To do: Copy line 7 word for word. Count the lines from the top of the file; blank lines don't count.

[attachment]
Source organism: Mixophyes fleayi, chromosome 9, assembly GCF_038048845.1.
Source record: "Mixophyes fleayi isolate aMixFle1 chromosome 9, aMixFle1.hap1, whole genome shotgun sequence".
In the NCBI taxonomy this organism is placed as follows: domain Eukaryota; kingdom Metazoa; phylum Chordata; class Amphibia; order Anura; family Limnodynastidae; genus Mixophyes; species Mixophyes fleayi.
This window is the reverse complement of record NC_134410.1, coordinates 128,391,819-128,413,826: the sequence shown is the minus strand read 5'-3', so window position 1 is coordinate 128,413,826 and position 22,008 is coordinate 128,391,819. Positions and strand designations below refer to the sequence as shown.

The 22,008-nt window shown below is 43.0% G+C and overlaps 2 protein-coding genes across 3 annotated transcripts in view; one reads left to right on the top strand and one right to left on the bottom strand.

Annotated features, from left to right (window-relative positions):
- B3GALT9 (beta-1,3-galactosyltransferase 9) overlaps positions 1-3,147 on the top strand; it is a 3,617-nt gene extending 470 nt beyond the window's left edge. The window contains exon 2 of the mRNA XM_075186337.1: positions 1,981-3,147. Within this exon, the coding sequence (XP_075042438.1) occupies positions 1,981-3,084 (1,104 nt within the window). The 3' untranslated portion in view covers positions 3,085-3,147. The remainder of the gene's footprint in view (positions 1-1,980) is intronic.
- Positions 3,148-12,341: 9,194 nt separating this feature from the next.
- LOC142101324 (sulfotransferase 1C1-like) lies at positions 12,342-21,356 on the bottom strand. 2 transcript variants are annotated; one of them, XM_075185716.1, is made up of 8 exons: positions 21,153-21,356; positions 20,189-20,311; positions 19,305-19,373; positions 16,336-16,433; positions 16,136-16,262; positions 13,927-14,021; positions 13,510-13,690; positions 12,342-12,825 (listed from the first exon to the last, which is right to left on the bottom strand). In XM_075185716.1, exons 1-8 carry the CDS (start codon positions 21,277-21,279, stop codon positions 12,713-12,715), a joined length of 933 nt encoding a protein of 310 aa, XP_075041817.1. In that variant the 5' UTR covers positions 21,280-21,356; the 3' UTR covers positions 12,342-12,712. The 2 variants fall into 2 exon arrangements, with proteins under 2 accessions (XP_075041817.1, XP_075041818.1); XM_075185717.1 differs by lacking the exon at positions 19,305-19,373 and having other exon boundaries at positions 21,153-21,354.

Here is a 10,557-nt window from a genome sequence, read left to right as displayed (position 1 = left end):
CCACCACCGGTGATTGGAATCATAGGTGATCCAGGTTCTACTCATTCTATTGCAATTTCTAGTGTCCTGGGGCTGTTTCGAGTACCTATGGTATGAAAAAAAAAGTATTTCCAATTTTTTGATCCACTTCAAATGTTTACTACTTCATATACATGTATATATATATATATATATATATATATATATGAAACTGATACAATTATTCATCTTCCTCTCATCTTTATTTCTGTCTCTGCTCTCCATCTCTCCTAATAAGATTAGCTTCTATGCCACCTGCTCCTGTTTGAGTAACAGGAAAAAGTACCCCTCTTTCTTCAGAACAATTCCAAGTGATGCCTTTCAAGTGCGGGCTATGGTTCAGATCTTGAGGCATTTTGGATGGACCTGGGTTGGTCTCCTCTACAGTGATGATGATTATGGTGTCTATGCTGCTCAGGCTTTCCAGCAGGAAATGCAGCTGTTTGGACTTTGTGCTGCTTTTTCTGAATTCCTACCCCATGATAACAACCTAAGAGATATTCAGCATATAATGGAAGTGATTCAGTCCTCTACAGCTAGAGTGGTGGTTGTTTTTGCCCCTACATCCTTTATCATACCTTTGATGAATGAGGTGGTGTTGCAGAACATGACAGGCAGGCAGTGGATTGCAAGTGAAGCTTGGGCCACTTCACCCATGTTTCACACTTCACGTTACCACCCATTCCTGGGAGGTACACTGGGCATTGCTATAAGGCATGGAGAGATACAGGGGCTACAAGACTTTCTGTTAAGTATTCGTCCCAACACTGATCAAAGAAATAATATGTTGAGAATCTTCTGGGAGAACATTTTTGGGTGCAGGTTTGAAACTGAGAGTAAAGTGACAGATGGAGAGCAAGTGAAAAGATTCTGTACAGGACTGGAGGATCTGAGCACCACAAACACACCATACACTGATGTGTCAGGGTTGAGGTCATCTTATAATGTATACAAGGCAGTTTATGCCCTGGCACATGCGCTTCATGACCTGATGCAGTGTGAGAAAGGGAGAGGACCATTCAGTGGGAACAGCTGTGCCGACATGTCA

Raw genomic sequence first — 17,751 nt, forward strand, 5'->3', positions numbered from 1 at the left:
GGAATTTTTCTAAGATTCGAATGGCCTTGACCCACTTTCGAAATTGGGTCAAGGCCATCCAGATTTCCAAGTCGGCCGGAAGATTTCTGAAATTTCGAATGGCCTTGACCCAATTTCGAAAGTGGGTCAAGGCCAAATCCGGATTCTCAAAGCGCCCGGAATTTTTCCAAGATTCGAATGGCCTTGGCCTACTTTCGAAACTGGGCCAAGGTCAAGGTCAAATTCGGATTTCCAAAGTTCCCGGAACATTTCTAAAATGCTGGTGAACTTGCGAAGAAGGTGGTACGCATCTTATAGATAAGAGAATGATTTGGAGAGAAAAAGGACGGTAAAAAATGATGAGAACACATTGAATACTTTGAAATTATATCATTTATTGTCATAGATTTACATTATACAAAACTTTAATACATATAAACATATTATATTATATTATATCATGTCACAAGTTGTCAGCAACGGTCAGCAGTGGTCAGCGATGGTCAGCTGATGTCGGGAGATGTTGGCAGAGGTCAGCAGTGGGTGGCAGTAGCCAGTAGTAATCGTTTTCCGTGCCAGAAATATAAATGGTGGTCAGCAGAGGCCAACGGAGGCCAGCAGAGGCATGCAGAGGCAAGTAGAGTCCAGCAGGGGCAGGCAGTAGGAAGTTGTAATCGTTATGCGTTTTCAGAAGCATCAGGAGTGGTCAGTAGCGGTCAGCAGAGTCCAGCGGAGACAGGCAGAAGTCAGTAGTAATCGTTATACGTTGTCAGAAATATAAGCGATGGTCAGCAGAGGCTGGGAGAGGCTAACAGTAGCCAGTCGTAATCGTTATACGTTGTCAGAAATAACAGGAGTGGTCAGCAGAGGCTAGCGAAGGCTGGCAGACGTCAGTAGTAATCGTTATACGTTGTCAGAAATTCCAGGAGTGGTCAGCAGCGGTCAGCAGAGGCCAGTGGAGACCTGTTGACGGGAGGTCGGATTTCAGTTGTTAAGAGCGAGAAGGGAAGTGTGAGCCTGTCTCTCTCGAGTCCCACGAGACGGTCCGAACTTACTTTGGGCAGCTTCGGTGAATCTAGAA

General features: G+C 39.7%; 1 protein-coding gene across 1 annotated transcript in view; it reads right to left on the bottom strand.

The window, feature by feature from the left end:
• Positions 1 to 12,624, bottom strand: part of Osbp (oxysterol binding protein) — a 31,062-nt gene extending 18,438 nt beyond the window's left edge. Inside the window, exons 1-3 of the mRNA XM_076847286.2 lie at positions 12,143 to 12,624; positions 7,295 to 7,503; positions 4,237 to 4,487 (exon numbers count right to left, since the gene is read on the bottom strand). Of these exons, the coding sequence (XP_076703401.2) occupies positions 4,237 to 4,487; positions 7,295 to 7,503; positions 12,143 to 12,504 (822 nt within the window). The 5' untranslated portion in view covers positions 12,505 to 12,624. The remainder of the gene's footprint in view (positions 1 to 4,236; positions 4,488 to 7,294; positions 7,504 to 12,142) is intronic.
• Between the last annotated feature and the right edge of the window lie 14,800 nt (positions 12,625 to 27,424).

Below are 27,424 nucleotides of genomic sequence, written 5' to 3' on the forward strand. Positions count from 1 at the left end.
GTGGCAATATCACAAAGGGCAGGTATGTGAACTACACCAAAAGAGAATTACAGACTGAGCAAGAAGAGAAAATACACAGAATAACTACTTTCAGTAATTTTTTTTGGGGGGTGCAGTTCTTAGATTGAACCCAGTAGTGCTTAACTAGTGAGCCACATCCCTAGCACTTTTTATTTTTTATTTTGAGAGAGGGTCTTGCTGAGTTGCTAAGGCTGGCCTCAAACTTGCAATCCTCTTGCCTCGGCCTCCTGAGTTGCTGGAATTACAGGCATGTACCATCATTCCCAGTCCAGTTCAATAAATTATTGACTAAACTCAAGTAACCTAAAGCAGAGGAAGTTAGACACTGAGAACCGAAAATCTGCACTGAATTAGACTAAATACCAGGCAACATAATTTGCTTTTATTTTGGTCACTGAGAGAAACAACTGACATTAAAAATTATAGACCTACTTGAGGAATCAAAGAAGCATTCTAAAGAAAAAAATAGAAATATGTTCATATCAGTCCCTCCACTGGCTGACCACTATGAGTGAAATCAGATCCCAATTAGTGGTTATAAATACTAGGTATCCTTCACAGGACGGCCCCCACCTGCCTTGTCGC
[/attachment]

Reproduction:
- B3GALT9 (beta-1,3-galactosyltransferase 9) overlaps positions 1-3,147 on the top strand; it is a 3,617-nt gene extending 470 nt beyond the window's left edge. The window contains exon 2 of the mRNA XM_075186337.1: positions 1,981-3,147. Within this exon, the coding sequence (XP_075042438.1) occupies positions 1,981-3,084 (1,104 nt within the window). The 3' untranslated portion in view covers positions 3,085-3,147. The remainder of the gene's footprint in view (positions 1-1,980) is intronic.